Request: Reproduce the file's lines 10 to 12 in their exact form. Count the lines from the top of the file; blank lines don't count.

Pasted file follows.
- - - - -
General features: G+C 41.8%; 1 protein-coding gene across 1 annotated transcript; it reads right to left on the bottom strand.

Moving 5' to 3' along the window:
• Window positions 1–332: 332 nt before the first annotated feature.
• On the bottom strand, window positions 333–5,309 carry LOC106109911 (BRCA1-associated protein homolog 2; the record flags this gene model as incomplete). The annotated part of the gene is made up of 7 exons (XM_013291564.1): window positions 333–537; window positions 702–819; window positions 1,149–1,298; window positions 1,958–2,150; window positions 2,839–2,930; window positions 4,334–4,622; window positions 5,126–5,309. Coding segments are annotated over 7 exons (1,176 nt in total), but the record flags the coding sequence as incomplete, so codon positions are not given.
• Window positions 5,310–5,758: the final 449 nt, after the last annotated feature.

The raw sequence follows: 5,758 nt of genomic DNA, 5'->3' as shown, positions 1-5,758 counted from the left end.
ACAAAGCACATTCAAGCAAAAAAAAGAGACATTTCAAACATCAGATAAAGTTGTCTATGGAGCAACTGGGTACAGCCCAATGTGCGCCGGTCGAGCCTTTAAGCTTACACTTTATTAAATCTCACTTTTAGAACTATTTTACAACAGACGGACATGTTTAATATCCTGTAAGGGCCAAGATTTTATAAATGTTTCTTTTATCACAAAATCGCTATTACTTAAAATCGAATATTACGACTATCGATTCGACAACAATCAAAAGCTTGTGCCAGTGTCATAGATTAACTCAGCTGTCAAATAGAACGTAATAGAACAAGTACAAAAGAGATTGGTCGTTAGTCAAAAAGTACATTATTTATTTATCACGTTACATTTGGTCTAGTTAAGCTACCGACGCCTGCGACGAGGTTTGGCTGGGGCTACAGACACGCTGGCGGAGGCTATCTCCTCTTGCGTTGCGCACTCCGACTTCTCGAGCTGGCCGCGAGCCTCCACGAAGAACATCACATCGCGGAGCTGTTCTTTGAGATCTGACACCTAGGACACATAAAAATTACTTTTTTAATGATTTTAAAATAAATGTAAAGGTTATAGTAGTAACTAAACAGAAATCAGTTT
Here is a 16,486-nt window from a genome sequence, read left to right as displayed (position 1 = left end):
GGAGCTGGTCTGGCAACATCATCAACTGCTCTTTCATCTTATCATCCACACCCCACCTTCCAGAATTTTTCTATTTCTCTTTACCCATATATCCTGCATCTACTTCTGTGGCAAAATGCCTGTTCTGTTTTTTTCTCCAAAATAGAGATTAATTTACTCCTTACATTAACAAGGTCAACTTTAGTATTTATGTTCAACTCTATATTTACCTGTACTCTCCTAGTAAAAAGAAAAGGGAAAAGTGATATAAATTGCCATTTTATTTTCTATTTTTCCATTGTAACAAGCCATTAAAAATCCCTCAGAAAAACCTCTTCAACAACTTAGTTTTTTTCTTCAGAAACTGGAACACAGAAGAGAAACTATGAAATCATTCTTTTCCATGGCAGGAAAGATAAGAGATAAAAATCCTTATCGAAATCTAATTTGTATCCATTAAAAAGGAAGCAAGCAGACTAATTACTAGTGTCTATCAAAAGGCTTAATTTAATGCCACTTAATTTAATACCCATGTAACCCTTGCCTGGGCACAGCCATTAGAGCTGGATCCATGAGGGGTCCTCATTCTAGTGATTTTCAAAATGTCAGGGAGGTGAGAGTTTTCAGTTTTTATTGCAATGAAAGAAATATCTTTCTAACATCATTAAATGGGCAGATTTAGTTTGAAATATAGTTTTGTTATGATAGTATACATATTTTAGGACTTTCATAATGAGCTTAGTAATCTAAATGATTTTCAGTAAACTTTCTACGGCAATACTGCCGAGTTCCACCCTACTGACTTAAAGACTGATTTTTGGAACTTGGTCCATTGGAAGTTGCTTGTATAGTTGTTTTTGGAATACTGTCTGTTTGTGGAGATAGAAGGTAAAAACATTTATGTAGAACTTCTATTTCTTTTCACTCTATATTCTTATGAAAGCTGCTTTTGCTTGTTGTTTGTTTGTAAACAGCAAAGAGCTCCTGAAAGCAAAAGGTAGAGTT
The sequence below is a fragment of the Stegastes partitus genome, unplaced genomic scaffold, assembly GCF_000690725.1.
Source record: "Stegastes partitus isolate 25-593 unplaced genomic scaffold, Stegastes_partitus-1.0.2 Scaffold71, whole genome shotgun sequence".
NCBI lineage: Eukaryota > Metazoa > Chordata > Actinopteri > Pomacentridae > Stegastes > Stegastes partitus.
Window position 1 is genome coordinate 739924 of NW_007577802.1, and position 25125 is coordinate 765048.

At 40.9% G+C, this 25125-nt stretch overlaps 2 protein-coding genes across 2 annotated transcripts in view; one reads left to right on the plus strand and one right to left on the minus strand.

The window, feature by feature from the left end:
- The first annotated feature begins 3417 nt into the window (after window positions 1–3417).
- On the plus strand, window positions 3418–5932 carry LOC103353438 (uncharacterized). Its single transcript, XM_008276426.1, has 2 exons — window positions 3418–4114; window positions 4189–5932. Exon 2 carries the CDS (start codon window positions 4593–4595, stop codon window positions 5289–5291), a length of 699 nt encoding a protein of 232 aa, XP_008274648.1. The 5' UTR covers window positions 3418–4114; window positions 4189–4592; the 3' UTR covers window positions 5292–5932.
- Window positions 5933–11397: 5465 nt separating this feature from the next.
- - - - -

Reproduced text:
The sequence below is a fragment of the Stegastes partitus genome, unplaced genomic scaffold, assembly GCF_000690725.1.
Source record: "Stegastes partitus isolate 25-593 unplaced genomic scaffold, Stegastes_partitus-1.0.2 Scaffold71, whole genome shotgun sequence".
NCBI lineage: Eukaryota > Metazoa > Chordata > Actinopteri > Pomacentridae > Stegastes > Stegastes partitus.